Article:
ATLANTA – Starting dead last in the Peachtree Road Race, Boston Marathon champion Meb Keflezighi had a lot of catching up to do.
His goal: Passing 22,500 people in the 10K race en route to raising $75,000 for the Atlanta Track Club’s inaugural Kilometer Kids Charity Chase.
Keflezighi, the 2004 Olympic marathon silver medalist, won his personal race with room to spare. He and his five escorts, who each carried a sign that read “Meb Passed Me,” overtook 22,780 participants.
“I heard, ‘Go Meb Go,’ or ‘USA,’” said Keflezighi, who wore a USA baseball cap with 12 on the side from the London 2012 Olympic Games. “A lot of runners had their cell phone with them, but by the time they wanted to take it out and take a picture, I was gone.”
While the leaders set out at 7:30 a.m. on the Fourth of July, Keflezighi had to cool his heels until after the 21st wave of runners left the starting line.
That meant he began at 9:15 a.m., when only about 35,000 of the 60,000 entrants were still, so to speak, in the running.
“It is really impressive, and the fact that he did it with the common people, that’s cool,” said Charlene McLaughlin, who ran with her 12-year-old son Liam. “He didn’t run it with the marathon royalty; he ran it with the regular people.”
At the back of the pack, “It was quiet, but it got louder and louder and louder,” Keflezighi said with a laugh. “It was fun. It was the first time I did that and I felt blessed to have the opportunity to do it.”
Yet the world’s largest 10K felt more like the world’s largest obstacle course to the 39-year-old runner.
Plunging into the mass of humanity, he had to maneuver around runners and walkers who were so slow they didn’t expect to finish the race in under 2 hours.
“It still was congested, so there needs to be an HOV lane,” Keflezighi joked, “and then I would have passed a lot more people.”
Running from the front, Christo Landry won the elite race with a time of 28:25, while Amy Hastings, a 2012 Olympian in the 10K, won the women’s race in 32:16.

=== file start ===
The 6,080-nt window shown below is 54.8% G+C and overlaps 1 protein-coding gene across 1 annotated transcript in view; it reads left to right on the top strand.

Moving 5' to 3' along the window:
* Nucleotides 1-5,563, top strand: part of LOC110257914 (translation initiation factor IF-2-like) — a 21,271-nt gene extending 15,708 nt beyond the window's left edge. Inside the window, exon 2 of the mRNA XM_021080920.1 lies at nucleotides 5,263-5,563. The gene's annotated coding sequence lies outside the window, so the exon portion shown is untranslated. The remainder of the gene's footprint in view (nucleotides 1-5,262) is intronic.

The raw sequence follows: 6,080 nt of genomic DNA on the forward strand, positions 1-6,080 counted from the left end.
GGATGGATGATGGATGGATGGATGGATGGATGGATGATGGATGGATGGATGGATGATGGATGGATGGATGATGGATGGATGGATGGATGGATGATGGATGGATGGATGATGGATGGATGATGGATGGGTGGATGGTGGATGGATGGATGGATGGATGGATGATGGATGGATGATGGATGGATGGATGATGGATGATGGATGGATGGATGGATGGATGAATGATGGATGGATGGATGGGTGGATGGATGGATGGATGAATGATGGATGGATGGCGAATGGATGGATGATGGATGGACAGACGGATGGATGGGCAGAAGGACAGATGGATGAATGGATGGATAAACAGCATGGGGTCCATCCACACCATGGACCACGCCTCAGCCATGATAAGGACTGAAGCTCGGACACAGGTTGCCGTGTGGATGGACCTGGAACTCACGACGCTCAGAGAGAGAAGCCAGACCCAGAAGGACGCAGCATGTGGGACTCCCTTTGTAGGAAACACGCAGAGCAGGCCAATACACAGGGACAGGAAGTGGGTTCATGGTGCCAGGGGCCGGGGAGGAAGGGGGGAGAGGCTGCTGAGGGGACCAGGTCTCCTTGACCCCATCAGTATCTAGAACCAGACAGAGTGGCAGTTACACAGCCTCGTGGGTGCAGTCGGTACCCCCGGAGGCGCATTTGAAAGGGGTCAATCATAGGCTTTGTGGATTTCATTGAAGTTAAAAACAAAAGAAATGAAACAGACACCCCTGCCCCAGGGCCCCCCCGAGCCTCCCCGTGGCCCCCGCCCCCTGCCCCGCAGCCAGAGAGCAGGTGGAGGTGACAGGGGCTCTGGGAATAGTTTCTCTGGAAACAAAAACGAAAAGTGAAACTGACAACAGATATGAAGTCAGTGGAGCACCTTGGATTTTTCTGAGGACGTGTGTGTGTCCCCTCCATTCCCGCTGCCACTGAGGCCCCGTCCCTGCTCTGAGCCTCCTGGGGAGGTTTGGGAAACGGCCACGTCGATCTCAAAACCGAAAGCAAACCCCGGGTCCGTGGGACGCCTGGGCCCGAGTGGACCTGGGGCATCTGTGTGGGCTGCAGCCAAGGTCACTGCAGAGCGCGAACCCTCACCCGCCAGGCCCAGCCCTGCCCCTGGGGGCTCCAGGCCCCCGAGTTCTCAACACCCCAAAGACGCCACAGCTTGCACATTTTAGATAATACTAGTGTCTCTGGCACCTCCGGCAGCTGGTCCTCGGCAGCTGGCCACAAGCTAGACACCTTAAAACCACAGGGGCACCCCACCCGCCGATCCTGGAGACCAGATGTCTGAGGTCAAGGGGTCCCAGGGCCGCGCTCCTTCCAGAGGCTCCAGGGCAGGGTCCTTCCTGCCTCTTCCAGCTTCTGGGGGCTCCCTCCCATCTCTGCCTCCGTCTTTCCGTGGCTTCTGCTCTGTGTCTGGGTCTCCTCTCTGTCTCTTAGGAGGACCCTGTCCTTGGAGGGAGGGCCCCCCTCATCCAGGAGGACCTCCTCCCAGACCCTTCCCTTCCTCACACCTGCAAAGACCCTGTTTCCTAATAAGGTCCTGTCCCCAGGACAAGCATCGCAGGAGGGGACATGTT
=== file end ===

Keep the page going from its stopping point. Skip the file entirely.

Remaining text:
“I just hope he gets through it unscathed,” Hastings said of Keflezighi. “That’s an incredible thing he’s doing. It’s for charity and it’s going to be so much fun. He’s going to have people cheering him the whole way and it’ll be awesome as long as he can get through without falling or running into someone.”
Keflezighi’s official time was 38:58, 11 minutes slower than his personal best on the roads.
Landry called Keflezighi’s task “pretty courageous. I’m just wondering how he’s able to weave through everyone.”
But Landry didn’t mind Keflezighi starting 60,000 runners behind him. “Any time you don’t have to race the Boston Marathon champion,” he said, “you got a little lucky there.”
While some observers estimated that Keflezighi would have to run more than 7 miles to cover the 6.2-mile course, he checked the pedometer on his watch and said he’d traversed only 6.3 or 6.4 miles.
“It wasn’t smooth; it was like if you throw a cup or a stick on the river and it just goes like this,” Keflezighi said, waving his hand in a fluid, yet forward, motion. “It never goes back.”
Keflezighi, the only man to win the New York Marathon (2009), Boston Marathon (2014) and an Olympic medal, said he had to use running skills that weren’t necessary last year when he started at the front and placed 12th with a time of 28:53.
“It was almost like playing football,” said the 5-foot-7 Keflezighi. “I never played football, but you see people going left and right. It was a lot of agility on my part.”
He almost needed to wear pads.
“I accidentally almost hit @runmeb in the head today while spectating at #PTRR,” one person tweeted. “SORRY! #MebPassedMe lol (I never realized how small he is).”
Social media tracked Keflezighi’s progress on the course.
One runner tweeted, “It would be an honor to be passed by Meb! Also means at 1 point I was beating him. #dreaming.”
While some people considered it an honor to be passed, others were determined to get to the finish line before Keflezighi did.
“I don’t care who beat me since I’m old and slow,” said David Mardis, 65, who was passed by Keflezighi’s group at about the 5-mile mark. “It was great, they were off to the side, not interfering with anybody and they looked good.”
Rich Kenah, who became Peachtree Race director in February, said he wanted to get Keflezighi involved after watching him become the first American to win the Boston Marathon in 31 years.
The Kilometer Kids program encourages children ages 7-12 to achieve health and fitness through running. “That way they can be better students and athletes,” said Keflezighi.
The native of Eritrea, whose family moved to the United States, recalls running his first mile in a seventh-grade PE class. He got an A, a T-shirt and a way of life.
Keflezighi, who now lives in San Diego, was also eager to give back to the Atlanta Track Club, which several years ago donated a van to his training program in Mammoth Lakes, California. He called the club “a big contributor to my success.”
Now that Keflezighi has run from the front and the back at Peachtree, he can foresee doing it both ways again.
“Next time,” he said, “I’m so competitive I’d like to give it a shot at winning it all.”
But for this Fourth of July, it was enough to be the champion for the Kilometer Kids.
Final fundraising figures have not been released by the Atlanta Track Club. Online donations will still be accepted through next week.
Karen Rosen is an Atlanta-based sportswriter who has covered 14 Olympic Games. She has contributed to TeamUSA.org since 2009.